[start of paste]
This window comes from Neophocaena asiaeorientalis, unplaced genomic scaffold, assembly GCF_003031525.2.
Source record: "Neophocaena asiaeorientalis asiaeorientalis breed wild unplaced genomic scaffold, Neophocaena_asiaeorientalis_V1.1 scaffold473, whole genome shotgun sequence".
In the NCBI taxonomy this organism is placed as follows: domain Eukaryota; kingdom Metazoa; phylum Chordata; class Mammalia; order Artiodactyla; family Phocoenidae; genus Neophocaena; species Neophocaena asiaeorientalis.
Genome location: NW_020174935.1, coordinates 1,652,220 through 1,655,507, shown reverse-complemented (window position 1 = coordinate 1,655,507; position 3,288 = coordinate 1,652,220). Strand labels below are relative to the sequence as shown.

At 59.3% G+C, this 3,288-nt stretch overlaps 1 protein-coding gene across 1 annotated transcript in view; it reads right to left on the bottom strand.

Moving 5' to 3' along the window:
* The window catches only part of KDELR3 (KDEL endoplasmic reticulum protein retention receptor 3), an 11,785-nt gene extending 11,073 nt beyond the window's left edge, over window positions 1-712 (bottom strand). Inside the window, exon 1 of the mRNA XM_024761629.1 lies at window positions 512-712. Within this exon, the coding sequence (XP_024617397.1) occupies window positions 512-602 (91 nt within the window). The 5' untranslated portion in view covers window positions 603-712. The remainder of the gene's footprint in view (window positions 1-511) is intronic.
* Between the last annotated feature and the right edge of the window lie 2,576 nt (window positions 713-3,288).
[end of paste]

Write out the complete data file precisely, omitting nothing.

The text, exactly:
This window comes from Neophocaena asiaeorientalis, unplaced genomic scaffold, assembly GCF_003031525.2.
Source record: "Neophocaena asiaeorientalis asiaeorientalis breed wild unplaced genomic scaffold, Neophocaena_asiaeorientalis_V1.1 scaffold473, whole genome shotgun sequence".
In the NCBI taxonomy this organism is placed as follows: domain Eukaryota; kingdom Metazoa; phylum Chordata; class Mammalia; order Artiodactyla; family Phocoenidae; genus Neophocaena; species Neophocaena asiaeorientalis.
Genome location: NW_020174935.1, coordinates 1,652,220 through 1,655,507, shown reverse-complemented (window position 1 = coordinate 1,655,507; position 3,288 = coordinate 1,652,220). Strand labels below are relative to the sequence as shown.

At 59.3% G+C, this 3,288-nt stretch overlaps 1 protein-coding gene across 1 annotated transcript in view; it reads right to left on the bottom strand.

Moving 5' to 3' along the window:
* The window catches only part of KDELR3 (KDEL endoplasmic reticulum protein retention receptor 3), an 11,785-nt gene extending 11,073 nt beyond the window's left edge, over window positions 1-712 (bottom strand). Inside the window, exon 1 of the mRNA XM_024761629.1 lies at window positions 512-712. Within this exon, the coding sequence (XP_024617397.1) occupies window positions 512-602 (91 nt within the window). The 5' untranslated portion in view covers window positions 603-712. The remainder of the gene's footprint in view (window positions 1-511) is intronic.
* Between the last annotated feature and the right edge of the window lie 2,576 nt (window positions 713-3,288).